The beginning of March marks the start of meteorological spring in the Northern Hemisphere, but this does not signal the end of winter weather in the United States.
The next major storm will impact the central and eastern portions of the nation this week, producing a wide variety of weather ranging from heavy snow to strong thunderstorms.
Accumulating snowfall will be kept mainly over the northern portion of the storm, reaching from the Rocky Mountains across the Great Lakes on Tuesday.
Tuesday looks to bring the worst in terms of snow-related disruptions as the winter storm spreads snow from Denver to Minneapolis and eastward through Toronto.
Snow-covered roads, slippery sidewalks and reduced visibility should all be expected as the snow impacts areas long the I-80 and I-90 corridors.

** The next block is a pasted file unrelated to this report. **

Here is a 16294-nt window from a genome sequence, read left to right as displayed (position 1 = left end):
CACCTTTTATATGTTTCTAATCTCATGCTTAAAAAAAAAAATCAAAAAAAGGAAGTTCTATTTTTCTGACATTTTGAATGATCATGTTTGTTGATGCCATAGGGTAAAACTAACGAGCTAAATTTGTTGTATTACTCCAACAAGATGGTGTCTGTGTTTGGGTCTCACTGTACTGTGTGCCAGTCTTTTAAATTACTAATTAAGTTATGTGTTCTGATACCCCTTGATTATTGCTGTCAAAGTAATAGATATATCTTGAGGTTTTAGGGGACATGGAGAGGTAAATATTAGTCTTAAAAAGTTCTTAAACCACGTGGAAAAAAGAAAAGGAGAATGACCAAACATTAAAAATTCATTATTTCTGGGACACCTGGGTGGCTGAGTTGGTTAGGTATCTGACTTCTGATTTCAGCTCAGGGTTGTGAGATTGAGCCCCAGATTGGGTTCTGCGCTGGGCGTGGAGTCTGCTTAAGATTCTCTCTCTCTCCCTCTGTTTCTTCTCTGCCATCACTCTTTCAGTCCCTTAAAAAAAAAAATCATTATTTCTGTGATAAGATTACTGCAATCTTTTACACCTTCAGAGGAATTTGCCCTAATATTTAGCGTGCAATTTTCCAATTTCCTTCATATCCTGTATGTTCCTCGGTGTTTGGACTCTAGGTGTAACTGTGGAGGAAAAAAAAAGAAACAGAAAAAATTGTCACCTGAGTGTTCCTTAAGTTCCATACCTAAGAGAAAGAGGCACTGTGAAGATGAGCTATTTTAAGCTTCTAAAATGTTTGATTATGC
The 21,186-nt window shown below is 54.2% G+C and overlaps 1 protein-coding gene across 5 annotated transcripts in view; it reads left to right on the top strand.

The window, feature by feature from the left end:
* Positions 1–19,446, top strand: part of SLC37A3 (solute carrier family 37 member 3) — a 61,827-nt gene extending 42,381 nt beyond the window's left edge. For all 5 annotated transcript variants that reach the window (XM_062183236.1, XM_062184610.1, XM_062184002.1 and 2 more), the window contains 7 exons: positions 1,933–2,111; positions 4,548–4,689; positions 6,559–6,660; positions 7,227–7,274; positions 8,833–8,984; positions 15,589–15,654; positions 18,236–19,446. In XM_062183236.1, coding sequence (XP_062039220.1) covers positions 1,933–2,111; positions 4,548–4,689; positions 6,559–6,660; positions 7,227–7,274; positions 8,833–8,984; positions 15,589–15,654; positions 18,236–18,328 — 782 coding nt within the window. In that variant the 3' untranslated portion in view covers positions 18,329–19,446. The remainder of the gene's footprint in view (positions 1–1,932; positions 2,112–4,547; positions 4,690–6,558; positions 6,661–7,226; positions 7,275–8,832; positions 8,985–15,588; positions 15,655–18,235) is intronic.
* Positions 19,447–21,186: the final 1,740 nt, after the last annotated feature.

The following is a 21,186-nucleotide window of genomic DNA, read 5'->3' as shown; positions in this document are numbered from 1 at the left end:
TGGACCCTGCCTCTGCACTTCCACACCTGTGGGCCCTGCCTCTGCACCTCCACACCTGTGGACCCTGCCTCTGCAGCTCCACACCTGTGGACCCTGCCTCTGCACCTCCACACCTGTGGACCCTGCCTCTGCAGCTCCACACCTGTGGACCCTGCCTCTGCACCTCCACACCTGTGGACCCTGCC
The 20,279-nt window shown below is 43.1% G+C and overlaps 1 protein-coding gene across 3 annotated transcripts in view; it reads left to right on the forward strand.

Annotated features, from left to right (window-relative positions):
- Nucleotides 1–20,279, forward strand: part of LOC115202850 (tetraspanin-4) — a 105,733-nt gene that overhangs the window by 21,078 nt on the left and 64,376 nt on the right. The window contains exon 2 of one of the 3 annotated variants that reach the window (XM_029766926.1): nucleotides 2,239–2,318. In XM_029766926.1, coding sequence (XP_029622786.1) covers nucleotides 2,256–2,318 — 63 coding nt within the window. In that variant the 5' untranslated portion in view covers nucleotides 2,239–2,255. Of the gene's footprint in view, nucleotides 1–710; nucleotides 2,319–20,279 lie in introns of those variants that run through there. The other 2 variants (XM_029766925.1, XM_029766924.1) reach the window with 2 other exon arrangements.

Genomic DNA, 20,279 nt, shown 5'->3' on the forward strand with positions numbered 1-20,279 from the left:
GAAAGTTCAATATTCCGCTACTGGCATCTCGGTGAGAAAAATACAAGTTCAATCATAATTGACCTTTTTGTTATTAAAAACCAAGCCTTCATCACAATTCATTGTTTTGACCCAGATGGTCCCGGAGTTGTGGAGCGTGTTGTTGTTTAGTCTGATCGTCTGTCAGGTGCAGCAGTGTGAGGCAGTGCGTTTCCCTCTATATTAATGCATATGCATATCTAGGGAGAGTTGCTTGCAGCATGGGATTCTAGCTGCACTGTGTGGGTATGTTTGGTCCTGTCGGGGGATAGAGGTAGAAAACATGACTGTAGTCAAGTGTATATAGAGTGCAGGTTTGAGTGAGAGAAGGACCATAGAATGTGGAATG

If you are planning to travel across this area on Tuesday, you should allow for extra time to reach your destination to account for the snow-related travel delays.
Precipitation is also expected to start off as snow across the Northeast.
However, snow in this area should not accumulate much as warm air surging in from the south will allow for the snow to change to rain, washing away any snow that does accumulate.
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Tuesday's snow will be followed up with a blast of fresh arctic air across the northern Plains and Midwest on Wednesday as the storm system quickly tracks to the East.
This push of arctic air can cause any wet or slushy surfaces to freeze up on Tuesday night, leading to an icy commute on Wednesday.
It does not appear though that this push of below-normal temperatures will remain over the Plains for long as temperatures moderate during the latter part of the week.
Much of the northern Plains and Midwest will stay dry for the rest of the week following the storm with dry weather holding into the upcoming weekend.